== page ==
Research Ethics and Dual Standards

Nice Bunny

Nice Bunny

I have in the past been an unwilling subject of research, or so I very much believe. It is important for other researchers and scholars in general to reflect on this as an issue in the ethics of social research. In all of my experiences–and I believe there were at least six—I was targeted because I was department chair or DGS for an experiment about admissions to graduate school or acceptance of post-docs. In each case, it probably cost me a half hour of my time dealing with the administrative details—if someone says they intend to come to my humble university and all they need is acceptance, I still have to contact a deanlet, clear that I can get them some space, and a library card and shit.

What was really a bunny fuck was that some of the fake post-docs actually sounded kind of interesting. Gee, you do ethnic conflict in China? You have your own funds? All you need is approval? I’m on it!  When I got the third request to do a similar post-doc (and after the first two somehow never showed up in Carbondale….) I finally figured it out. I’m being played by bullshit social psychologists investigating “discrimination” or some shit….There were no Chinese post-docs seeking to study ethnic conflict while safely ensconced in Carbondale. Instead, some dipshit in Cambridge or Vancouver was sending me fake requests because I had been identified as a department head.

What really irks me is that my own students at my humble university actually have to get human subjects approval for analyzing public access data like the GSS. And, somewhere in a parallel universe researchers at some universities don’t even have to get permission to experiment on people like me–when it costs me real time and effort. I had an office ready for the first person…..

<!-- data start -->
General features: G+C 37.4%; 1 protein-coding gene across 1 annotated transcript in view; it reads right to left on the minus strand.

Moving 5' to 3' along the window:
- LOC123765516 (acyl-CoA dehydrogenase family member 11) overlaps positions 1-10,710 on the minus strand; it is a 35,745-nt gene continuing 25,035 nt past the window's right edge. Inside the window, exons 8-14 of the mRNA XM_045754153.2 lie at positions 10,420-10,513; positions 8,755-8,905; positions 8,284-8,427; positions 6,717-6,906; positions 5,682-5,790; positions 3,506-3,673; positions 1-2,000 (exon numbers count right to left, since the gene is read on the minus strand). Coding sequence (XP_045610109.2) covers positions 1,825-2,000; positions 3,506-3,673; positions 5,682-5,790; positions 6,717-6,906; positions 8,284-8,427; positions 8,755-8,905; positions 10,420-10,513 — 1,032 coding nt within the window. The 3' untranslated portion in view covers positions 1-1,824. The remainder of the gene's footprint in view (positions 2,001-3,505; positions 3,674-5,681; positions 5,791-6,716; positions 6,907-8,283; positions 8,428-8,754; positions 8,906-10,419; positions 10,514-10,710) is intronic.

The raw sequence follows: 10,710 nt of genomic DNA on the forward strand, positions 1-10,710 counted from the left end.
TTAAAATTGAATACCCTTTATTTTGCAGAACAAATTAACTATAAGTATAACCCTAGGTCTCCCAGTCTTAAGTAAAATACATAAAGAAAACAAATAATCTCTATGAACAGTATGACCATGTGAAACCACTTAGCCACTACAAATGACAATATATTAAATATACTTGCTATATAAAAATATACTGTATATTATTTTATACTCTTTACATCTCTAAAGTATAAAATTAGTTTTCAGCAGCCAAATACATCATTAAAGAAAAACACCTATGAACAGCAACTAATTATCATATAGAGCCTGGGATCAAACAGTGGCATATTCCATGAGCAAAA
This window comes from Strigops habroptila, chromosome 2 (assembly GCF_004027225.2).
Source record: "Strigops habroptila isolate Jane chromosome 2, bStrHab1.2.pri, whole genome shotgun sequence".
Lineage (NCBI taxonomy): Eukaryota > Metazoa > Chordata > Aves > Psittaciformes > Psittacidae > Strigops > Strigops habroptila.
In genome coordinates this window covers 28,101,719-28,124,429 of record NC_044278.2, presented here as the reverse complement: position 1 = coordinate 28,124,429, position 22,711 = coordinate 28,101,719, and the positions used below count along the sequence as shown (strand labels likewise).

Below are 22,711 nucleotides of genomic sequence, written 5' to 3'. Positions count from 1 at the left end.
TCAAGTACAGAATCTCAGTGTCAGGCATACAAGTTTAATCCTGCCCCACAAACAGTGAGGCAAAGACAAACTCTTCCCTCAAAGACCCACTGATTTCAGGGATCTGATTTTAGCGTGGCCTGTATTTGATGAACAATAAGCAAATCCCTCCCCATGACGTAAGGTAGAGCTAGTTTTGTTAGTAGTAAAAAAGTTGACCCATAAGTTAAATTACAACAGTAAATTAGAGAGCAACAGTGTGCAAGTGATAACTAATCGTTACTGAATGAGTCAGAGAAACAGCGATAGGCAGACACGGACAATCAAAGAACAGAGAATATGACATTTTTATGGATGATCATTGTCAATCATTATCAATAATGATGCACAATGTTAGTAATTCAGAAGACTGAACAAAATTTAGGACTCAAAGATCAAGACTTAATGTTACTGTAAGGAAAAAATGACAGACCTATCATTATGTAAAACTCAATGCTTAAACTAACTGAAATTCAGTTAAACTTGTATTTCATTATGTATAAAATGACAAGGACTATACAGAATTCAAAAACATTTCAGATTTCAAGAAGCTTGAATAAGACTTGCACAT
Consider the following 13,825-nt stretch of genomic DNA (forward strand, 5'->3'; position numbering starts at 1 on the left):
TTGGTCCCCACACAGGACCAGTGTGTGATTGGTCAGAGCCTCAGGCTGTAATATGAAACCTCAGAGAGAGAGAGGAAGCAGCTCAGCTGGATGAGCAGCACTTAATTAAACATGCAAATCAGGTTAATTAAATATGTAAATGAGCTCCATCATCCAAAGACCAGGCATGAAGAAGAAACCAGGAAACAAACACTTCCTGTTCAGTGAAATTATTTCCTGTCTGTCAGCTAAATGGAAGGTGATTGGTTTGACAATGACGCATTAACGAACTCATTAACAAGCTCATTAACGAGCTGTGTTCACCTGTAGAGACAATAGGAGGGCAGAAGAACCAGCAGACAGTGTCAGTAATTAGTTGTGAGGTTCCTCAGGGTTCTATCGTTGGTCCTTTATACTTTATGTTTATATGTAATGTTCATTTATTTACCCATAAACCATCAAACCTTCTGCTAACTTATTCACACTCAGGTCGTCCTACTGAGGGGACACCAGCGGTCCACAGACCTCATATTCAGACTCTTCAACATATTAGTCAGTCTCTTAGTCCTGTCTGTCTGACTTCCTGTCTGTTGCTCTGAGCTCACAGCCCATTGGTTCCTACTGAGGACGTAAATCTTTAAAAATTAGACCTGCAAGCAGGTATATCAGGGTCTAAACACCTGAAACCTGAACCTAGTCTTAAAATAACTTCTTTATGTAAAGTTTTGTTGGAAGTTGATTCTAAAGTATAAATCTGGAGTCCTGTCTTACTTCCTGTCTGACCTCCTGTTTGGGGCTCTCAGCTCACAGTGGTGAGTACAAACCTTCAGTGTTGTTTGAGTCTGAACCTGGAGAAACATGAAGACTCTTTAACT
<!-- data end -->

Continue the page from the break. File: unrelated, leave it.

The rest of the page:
4 Responses to “Research Ethics and Dual Standards”

  1. jim green Says:

    I’ve always been puzzled by this as well – there seems to be no consistency as to when deception is permissible. The one field where all bets are off seems to be social psychology and look at the mess it is in…You would think the people who design these “experiments” would be familiar with the byzantine nature of academic politics and process and thus be skeptical of isolating discrimination from statistical noise from too many other variables…

  2. Philip N. Cohen Says:

    Just because you’re not consented doesn’t mean they didn’t have human subjects approval. Audit studies always involve deception and take up people’s time. Ethics requires considering the cost versus benefit, and minimizing the former relative to the latter.

    • sherkat Says:

      Is gender discrimination against fully funded Asian post-doctoral researchers trying to get office space at minor American universities a serious problem? Are there scores of female scholars unable to obtain visas because nobody will host them?

  3. Philip N. Cohen Says:

    I obviously know nothing about this research, if it actually was research. But I’m pretty sure the short answer to both of your questions is yes.

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